January 15, 2020

Projects & Tasks – Understanding Their Subtle Differences

Projects & Tasks

A task is any one activity that you could just sit down and do, provided you have the time, tools, and skills. Things, like calling your partner, making an appointment at the dentist, or replying to a personal email, are all tasks. You can just do them and move on with your day. Generally, a task can be completed within a couple of hours, and many can be done in under 10 minutes.

Projects, on the other hand, are collections of related tasks. Things, like preparing a work package for us, or preparing a drawing or a calculation report, are projects. These clearly require multiple steps and likely take considerable time to complete.


Where people get tripped up is when small projects get mistaken for tasks. Things, like submitting a weekly timesheet, responding to an email, or building a model, could all be tasks, but they could also constitute small projects.

The trick here is that if you don’t have all the information you need for the model, for example, then building it might actually be a project.

Take, for example, the task of responding to an email. That could be a 60-second effort if it’s a short, informal message. Alternatively, it could take a whole day to respond to if you have to collect and analyse data for a status update on a critical project. In both cases, you’re still responding to an email, but they represent very different levels of effort.

Here’s the Take-Home Message – Your Task List Should only Include Tasks.

Many people make the mistake of mixing projects and tasks as items in the same list. There are several problems with this:

    • It’s hard to estimate projects compared to tasks, meaning you don’t really have a good sense for how much work is on your plate if you have a lot of projects on your list.
    • It’s hard to find a good opportunity to work on your projects. With a task, you can quickly tell that, based on how much time you have to work with, where you are, what tools are at hand, etc., whether you can hammer something out. With projects, that’s much harder. Interruptions make it worse.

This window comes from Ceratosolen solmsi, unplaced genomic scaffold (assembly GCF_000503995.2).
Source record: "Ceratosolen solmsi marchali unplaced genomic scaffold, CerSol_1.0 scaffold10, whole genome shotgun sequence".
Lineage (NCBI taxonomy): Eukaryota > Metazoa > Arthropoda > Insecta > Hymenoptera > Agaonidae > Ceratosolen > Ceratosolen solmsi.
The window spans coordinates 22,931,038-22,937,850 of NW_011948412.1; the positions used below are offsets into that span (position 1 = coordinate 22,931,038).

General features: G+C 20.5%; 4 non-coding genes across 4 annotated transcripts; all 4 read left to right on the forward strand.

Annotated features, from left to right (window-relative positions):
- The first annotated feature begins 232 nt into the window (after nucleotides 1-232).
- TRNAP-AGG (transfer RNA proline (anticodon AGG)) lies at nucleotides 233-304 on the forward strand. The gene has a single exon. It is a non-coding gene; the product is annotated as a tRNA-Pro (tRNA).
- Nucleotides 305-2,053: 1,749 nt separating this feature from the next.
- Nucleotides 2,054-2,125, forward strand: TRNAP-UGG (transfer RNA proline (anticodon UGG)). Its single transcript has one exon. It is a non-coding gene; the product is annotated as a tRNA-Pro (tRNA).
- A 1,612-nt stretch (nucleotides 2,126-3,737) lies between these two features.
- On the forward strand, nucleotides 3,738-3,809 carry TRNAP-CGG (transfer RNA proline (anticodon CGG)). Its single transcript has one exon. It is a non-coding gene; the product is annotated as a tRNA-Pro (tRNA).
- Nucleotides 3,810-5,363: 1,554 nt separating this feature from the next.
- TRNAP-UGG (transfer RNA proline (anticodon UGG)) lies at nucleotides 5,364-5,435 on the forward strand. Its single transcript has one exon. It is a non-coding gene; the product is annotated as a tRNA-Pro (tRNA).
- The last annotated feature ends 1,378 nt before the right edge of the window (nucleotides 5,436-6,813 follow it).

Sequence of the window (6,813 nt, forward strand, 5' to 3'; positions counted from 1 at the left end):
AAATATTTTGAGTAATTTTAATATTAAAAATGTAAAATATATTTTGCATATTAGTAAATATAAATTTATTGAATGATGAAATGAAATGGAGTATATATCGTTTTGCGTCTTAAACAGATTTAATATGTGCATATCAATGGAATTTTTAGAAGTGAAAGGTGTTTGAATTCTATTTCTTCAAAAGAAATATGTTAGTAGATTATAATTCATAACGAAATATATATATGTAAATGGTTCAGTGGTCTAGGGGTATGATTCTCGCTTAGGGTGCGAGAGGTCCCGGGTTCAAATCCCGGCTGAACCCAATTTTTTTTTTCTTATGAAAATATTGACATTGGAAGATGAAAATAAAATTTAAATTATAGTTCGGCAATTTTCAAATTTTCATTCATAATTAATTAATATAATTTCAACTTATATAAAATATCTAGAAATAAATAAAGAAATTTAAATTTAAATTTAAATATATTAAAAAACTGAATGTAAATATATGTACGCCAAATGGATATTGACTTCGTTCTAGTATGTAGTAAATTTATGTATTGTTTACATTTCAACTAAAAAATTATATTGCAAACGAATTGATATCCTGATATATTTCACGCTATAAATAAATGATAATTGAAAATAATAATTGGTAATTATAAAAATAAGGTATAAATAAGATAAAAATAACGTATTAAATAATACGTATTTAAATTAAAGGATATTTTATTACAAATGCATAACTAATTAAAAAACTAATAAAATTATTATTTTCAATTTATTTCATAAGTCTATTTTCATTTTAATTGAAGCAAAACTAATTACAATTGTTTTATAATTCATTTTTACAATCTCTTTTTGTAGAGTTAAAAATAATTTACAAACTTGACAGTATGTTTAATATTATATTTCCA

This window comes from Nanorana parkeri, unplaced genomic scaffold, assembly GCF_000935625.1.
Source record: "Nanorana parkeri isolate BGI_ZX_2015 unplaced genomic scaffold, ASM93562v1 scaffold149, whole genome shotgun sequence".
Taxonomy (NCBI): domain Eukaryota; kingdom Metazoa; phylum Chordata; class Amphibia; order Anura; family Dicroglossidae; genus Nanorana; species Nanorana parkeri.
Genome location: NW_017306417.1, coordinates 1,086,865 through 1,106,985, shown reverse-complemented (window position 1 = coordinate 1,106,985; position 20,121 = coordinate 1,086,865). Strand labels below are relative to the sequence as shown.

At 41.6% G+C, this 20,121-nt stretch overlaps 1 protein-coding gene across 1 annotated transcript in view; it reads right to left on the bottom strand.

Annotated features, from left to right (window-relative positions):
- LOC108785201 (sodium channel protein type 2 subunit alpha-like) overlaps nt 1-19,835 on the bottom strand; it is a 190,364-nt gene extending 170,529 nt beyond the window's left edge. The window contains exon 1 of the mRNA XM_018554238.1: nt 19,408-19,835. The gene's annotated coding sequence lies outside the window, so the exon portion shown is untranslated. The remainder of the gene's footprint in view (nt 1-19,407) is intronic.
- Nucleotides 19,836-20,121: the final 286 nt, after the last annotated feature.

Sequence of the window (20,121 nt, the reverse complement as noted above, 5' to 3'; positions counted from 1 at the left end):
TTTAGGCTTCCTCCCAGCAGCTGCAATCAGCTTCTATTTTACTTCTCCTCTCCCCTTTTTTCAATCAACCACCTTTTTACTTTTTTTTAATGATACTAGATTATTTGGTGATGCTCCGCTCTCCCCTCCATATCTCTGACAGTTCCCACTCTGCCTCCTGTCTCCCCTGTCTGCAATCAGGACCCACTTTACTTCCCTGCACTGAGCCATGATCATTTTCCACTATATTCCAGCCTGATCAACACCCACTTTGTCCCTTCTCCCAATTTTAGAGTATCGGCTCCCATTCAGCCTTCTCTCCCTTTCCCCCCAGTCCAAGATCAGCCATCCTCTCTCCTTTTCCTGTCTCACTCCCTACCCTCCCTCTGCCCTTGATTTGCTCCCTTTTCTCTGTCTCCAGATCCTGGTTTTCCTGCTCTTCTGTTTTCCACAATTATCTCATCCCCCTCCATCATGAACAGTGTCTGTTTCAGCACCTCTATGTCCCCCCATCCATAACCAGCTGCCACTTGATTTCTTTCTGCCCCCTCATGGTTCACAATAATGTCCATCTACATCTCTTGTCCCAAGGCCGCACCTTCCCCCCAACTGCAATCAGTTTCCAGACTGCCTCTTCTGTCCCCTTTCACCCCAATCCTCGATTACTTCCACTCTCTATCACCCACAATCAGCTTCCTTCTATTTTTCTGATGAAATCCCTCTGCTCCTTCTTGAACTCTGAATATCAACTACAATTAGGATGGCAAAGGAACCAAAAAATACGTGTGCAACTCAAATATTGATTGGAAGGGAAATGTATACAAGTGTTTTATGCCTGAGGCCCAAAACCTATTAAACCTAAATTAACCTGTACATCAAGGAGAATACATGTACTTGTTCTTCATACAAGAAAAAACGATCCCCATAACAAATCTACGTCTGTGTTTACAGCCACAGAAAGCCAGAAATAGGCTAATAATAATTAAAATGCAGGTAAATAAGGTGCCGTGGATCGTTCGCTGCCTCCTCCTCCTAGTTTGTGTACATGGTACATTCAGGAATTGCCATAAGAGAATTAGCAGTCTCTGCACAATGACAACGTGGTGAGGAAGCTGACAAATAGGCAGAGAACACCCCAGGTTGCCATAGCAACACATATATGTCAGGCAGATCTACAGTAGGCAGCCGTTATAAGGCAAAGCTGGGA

• It’s hard to tell what really needs to happen next on a project if it’s not clearly broken out into tasks. This means that if you’re tired, rushed, or feeling the least bit unmotivated, you’re much more likely to skip over project items in your to-do list and move on to something that you don’t have to think so hard about.

What to Do to Fix Your To-Do List

    1. Scan your to-do list and flag items that are actually projects.
    2. Make those items a heading, and write in all the tasks associated with that project that can be completed in under three or four hours – the shorter and more discrete the better.
    3. There’s plenty of to-do lists – from notepads to mobile apps to full-blown software – whatever system you use, make sure you identify the projects and their constituent tasks.


    • Take a look at your to-do list with fresh eyes.
    • Turn projects into tasks and estimate the time required. See if there are things that need to be prioritized based on their importance and urgency.

Near the end of the day at Yenem, we have a team meet-up in which we each commit to completing our top three tasks as our first priority for the next day.

The longer we do this, the better we get at estimating, prioritising and executing our work. 😊

Also, perhaps there are tasks that could effectively be delegated to others, freeing up your time.

Perhaps we can help. And if preparing a work pack is too much of a project and you feel it easier to stay back and do it yourself, perhaps you could benefit from our ‘Engineers on Tap‘ service.

Have a Project that You Want to Discuss?

Book a meeting with us and we will assist you with the structural design and analysis of your structure to help you produce a structure that is fit-for-purpose and capable of resisting all applied loads without failure during its intended life.

Like this article?

Subscribe to our newsletter to receive a weekly email from Yenem’s director, Dave Meney.